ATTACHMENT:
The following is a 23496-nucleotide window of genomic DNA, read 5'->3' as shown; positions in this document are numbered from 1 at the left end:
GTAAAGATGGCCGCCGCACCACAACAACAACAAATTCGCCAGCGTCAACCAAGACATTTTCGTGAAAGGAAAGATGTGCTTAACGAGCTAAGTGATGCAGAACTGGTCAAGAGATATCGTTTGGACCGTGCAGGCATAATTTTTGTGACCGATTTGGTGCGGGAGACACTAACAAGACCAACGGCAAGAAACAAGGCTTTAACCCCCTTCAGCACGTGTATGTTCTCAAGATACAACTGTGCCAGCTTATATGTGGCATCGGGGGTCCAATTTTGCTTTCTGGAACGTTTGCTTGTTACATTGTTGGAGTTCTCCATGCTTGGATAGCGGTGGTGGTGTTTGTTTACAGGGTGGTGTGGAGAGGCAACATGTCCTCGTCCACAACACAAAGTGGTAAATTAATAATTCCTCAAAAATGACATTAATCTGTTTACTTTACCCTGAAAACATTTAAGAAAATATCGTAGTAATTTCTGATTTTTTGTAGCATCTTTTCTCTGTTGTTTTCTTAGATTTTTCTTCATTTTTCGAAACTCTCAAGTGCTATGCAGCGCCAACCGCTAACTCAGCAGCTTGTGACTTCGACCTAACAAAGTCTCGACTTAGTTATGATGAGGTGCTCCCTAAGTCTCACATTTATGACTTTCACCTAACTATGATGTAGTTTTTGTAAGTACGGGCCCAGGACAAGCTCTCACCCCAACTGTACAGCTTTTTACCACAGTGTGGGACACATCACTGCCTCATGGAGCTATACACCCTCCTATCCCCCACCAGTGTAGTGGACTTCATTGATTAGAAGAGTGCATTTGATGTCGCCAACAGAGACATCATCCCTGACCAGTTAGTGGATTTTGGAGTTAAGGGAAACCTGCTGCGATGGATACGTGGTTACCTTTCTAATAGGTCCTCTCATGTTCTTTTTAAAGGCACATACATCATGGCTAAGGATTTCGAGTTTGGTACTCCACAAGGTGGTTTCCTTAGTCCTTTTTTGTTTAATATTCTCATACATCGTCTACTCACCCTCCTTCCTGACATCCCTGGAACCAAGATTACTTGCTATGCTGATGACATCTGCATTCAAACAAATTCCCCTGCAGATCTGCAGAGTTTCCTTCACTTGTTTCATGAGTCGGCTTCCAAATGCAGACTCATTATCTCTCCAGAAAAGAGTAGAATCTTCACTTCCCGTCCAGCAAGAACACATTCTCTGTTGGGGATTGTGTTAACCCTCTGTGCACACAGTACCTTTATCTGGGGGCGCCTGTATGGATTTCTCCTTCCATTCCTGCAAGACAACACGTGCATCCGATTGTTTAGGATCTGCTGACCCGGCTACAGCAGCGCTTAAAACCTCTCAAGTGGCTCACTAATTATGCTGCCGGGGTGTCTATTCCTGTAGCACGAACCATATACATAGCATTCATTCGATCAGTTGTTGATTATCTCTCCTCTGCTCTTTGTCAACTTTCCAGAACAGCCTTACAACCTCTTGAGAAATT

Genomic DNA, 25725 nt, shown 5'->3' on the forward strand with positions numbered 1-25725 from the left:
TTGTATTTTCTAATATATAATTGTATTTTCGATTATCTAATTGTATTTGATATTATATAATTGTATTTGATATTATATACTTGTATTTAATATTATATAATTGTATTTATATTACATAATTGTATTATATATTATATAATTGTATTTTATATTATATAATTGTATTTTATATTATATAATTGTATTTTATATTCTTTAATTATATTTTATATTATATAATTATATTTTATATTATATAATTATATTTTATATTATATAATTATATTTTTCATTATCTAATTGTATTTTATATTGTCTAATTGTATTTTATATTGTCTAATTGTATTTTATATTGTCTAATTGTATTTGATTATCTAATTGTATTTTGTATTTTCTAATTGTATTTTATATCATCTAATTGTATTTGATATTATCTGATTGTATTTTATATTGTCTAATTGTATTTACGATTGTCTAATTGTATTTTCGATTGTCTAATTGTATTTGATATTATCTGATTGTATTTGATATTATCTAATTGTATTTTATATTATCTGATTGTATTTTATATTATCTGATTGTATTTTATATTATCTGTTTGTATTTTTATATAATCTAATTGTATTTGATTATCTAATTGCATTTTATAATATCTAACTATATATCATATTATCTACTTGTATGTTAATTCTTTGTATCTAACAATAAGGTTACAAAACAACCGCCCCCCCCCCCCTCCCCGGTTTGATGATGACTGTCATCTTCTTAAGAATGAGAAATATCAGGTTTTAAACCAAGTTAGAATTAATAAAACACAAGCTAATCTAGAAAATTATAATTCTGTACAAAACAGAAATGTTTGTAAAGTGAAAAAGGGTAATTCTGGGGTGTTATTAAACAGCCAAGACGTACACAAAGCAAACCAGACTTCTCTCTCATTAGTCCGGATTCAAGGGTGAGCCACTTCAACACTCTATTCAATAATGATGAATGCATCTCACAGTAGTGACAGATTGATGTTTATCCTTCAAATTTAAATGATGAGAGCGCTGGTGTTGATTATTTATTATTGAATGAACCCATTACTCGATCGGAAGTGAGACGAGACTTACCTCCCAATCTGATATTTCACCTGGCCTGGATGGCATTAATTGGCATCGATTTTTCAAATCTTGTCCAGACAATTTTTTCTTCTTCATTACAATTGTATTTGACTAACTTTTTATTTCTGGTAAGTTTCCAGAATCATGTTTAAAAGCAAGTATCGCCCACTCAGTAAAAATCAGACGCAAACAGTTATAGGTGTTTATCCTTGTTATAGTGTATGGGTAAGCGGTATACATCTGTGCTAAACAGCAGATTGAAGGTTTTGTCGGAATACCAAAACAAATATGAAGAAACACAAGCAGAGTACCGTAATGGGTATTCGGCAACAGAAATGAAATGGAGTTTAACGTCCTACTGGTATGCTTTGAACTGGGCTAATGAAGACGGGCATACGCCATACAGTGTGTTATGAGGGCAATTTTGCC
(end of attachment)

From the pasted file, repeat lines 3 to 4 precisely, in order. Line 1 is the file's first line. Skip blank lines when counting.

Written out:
Genomic DNA, 25725 nt, shown 5'->3' on the forward strand with positions numbered 1-25725 from the left:
TTGTATTTTCTAATATATAATTGTATTTTCGATTATCTAATTGTATTTGATATTATATAATTGTATTTGATATTATATACTTGTATTTAATATTATATAATTGTATTTATATTACATAATTGTATTATATATTATATAATTGTATTTTATATTATATAATTGTATTTTATATTATATAATTGTATTTTATATTCTTTAATTATATTTTATATTATATAATTATATTTTATATTATATAATTATATTTTATATTATATAATTATATTTTTCATTATCTAATTGTATTTTATATTGTCTAATTGTATTTTATATTGTCTAATTGTATTTTATATTGTCTAATTGTATTTGATTATCTAATTGTATTTTGTATTTTCTAATTGTATTTTATATCATCTAATTGTATTTGATATTATCTGATTGTATTTTATATTGTCTAATTGTATTTACGATTGTCTAATTGTATTTTCGATTGTCTAATTGTATTTGATATTATCTGATTGTATTTGATATTATCTAATTGTATTTTATATTATCTGATTGTATTTTATATTATCTGATTGTATTTTATATTATCTGTTTGTATTTTTATATAATCTAATTGTATTTGATTATCTAATTGCATTTTATAATATCTAACTATATATCATATTATCTACTTGTATGTTAATTCTTTGTATCTAACAATAAGGTTACAAAACAACCGCCCCCCCCCCCCTCCCCGGTTTGATGATGACTGTCATCTTCTTAAGAATGAGAAATATCAGGTTTTAAACCAAGTTAGAATTAATAAAACACAAGCTAATCTAGAAAATTATAATTCTGTACAAAACAGAAATGTTTGTAAAGTGAAAAAGGGTAATTCTGGGGTGTTATTAAACAGCCAAGACGTACACAAAGCAAACCAGACTTCTCTCTCATTAGTCCGGATTCAAGGGTGAGCCACTTCAACACTCTATTCAATAATGATGAATGCATCTCACAGTAGTGACAGATTGATGTTTATCCTTCAAATTTAAATGATGAGAGCGCTGGTGTTGATTATTTATTATTGAATGAACCCATTACTCGATCGGAAGTGAGACGAGACTTACCTCCCAATCTGATATTTCACCTGGCCTGGATGGCATTAATTGGCATCGATTTTTCAAATCTTGTCCAGACAATTTTTTCTTCTTCATTACAATTGTATTTGACTAACTTTTTATTTCTGGTAAGTTTCCAGAATCATGTTTAAAAGCAAGTATCGCCCACTCAGTAAAAATCAGACGCAAACAGTTATAGGTGTTTATCCTTGTTATAGTGTATGGGTAAGCGGTATACATCTGTGCTAAACAGCAGATTGAAGGTTTTGTCGGAATACCAAAACAAATATGAAGAAACACAAGCAGAGTACCGTAATGGGTATTCGGCAACAGAAATGAAATGGAGTTTAACGTCCTACTGGTATGCTTTGAACTGGGCTAATGAAGACGGGCATACGCCATACAGTGTGTTATGAGGGCAATTTTGCC